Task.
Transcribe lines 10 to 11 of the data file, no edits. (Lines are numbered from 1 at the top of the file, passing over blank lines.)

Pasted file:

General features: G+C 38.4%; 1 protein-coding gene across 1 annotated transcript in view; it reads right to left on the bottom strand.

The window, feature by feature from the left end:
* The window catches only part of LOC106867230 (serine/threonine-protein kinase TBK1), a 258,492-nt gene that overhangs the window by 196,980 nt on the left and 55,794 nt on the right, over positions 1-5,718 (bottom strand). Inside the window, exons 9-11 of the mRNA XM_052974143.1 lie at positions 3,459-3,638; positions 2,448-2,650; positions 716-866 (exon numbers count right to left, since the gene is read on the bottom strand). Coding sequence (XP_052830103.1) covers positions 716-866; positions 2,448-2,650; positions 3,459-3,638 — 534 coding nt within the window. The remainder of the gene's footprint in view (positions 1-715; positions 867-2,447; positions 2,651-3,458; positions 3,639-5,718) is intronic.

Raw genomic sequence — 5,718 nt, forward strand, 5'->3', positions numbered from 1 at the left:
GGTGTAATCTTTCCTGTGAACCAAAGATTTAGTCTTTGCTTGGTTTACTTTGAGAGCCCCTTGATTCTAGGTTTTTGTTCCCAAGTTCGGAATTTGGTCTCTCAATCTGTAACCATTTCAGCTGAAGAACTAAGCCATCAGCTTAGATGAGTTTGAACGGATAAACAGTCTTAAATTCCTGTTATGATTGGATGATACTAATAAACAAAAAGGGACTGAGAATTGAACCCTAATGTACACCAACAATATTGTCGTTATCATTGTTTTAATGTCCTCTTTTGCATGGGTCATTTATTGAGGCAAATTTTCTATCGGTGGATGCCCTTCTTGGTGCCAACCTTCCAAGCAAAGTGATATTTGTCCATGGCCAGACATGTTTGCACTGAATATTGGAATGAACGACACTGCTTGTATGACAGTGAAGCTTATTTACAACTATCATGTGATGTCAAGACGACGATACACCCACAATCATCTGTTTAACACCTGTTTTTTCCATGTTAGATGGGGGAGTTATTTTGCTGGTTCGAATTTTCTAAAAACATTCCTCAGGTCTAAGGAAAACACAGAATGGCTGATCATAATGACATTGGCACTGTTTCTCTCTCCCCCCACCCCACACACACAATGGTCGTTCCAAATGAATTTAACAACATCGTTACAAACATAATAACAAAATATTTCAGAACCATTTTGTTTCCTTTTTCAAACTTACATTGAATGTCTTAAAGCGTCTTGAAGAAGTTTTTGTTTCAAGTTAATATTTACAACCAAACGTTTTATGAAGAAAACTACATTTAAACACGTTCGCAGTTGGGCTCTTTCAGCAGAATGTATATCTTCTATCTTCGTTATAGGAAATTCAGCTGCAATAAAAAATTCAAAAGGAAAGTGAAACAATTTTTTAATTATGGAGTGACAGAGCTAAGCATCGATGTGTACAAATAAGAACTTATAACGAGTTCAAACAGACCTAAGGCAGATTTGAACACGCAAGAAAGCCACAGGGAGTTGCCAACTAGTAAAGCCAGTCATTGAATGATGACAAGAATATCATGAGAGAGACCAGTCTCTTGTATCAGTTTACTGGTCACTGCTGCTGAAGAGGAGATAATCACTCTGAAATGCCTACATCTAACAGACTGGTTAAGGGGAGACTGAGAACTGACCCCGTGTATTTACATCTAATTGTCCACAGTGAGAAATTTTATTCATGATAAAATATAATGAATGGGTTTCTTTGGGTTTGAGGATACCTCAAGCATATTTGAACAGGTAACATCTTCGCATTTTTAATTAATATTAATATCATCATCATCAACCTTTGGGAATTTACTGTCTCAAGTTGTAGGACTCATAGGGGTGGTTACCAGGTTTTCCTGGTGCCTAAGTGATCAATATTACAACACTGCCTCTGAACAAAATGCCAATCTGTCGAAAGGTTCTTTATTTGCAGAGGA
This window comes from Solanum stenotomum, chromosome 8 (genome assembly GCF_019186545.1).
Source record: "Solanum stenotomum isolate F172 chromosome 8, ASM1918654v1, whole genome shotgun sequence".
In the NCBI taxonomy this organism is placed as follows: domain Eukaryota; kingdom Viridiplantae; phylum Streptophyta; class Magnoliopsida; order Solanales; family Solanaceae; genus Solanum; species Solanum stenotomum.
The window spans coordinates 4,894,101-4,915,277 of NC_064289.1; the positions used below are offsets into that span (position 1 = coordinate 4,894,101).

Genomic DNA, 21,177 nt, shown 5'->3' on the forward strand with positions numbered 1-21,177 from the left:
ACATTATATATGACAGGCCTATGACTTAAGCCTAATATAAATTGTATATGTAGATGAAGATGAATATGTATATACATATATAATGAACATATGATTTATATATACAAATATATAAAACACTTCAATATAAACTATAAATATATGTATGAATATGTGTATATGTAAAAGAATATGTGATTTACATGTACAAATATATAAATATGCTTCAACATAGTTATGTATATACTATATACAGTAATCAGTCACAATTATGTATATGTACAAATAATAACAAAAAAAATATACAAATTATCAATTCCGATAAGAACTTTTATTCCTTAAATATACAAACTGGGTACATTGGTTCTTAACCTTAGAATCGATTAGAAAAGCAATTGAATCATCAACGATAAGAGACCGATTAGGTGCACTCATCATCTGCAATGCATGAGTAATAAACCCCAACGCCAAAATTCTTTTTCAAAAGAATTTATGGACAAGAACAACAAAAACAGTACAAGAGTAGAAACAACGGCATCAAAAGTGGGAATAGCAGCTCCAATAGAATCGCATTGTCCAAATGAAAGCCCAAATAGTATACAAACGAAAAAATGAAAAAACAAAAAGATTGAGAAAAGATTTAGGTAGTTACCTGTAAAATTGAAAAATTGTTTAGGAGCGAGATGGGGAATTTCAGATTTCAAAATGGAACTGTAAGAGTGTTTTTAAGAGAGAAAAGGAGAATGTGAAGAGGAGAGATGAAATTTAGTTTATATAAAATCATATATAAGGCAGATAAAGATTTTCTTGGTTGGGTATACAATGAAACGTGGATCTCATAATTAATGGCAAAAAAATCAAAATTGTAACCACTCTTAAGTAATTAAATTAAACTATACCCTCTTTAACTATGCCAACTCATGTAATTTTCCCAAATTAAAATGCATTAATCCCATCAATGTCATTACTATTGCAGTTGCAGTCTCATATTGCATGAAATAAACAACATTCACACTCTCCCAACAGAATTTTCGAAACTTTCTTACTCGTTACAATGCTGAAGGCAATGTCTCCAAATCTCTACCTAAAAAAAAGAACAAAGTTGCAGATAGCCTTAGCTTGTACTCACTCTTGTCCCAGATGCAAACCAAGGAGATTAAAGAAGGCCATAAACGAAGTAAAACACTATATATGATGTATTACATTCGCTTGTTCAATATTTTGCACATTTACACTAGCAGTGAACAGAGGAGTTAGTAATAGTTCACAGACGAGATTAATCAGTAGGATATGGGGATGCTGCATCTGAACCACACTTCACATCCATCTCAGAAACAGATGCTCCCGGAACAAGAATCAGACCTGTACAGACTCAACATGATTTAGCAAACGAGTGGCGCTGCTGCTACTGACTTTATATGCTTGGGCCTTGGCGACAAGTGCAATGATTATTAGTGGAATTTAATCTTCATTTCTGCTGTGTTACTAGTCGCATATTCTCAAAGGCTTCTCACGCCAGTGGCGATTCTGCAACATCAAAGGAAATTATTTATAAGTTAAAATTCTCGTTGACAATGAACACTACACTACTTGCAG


Genomic DNA, 21,177 nt, shown 5'->3' on the forward strand with positions numbered 1-21,177 from the left:
ACATTATATATGACAGGCCTATGACTTAAGCCTAATATAAATTGTATATGTAGATGAAGATGAATATGTATATACATATATAATGAACATATGATTTATATATACAAATATATAAAACACTTCAATATAAACTATAAATATATGTATGAATATGTGTATATGTAAAAGAATATGTGATTTACATGTACAAATATATAAATATGCTTCAACATAGTTATGTATATACTATATACAGTAATCAGTCACAATTATGTATATGTACAAATAATAACAAAAAAAATATACAAATTATCAATTCCGATAAGAACTTTTATTCCTTAAATATACAAACTGGGTACATTGGTTCTTAACCTTAGAATCGATTAGAAAAGCAATTGAATCATCAACGATAAGAGACCGATTAGGTGCACTCATCATCTGCAATGCATGAGTAATAAACCCCAACGCCAAAATTCTTTTTCAAAAGAATTTATGGACAAGAACAACAAAAACAGTACAAGAGTAGAAACAACGGCATCAAAAGTGGGAATAGCAGCTCCAATAGAATCGCATTGTCCAAATGAAAGCCCAAATAGTATACAAACGAAAAAATGAAAAAACAAAAAGATTGAGAAAAGATTTAGGTAGTTACCTGTAAAATTGAAAAATTGTTTAGGAGCGAGATGGGGAATTTCAGATTTCAAAATGGAACTGTAAGAGTGTTTTTAAGAGAGAAAAGGAGAATGTGAAGAGGAGAGATGAAATTTAGTTTATATAAAATCATATATAAGGCAGATAAAGATTTTCTTGGTTGGGTATACAATGAAACGTGGATCTCATAATTAATGGCAAAAAAATCAAAATTGTAACCACTCTTAAGTAATTAAATTAAACTATACCCTCTTTAACTATGCCAACTCATGTAATTTTCCCAAATTAAAATGCATTAATCCCATCAATGTCATTACTATTGCAGTTGCAGTCTCATATTGCATGAAATAAACAACATTCACACTCTCCCAACAGAATTTTCGAAACTTTCTTACTCGTTACAATGCTGAAGGCAATGTCTCCAAATCTCTACCTAAAAAAAAGAACAAAGTTGCAGATAGCCTTAGCTTGTACTCACTCTTGTCCCAGATGCAAACCAAGGAGATTAAAGAAGGCCATAAACGAAGTAAAACACTATATATGATGTATTACATTCGCTTGTTCAATATTTTGCACATTTACACTAGCAGTGAACAGAGGAGTTAGTAATAGTTCACAGACGAGATTAATCAGTAGGATATGGGGATGCTGCATCTGAACCACACTTCACATCCATCTCAGAAACAGATGCTCCCGGAACAAGAATCAGACCTGTACAGACTCAACATGATTTAGCAAACGAGTGGCGCTGCTGCTACTGACTTTATATGCTTGGGCCTTGGCGACAAGTGCAATGATTATTAGTGGAATTTAATCTTCATTTCTGCTGTGTTACTAGTCGCATATTCTCAAAGGCTTCTCACGCCAGTGGCGATTCTGCAACATCAAAGGAAATTATTTATAAGTTAAAATTCTCGTTGACAATGAACACTACACTACTTGCAG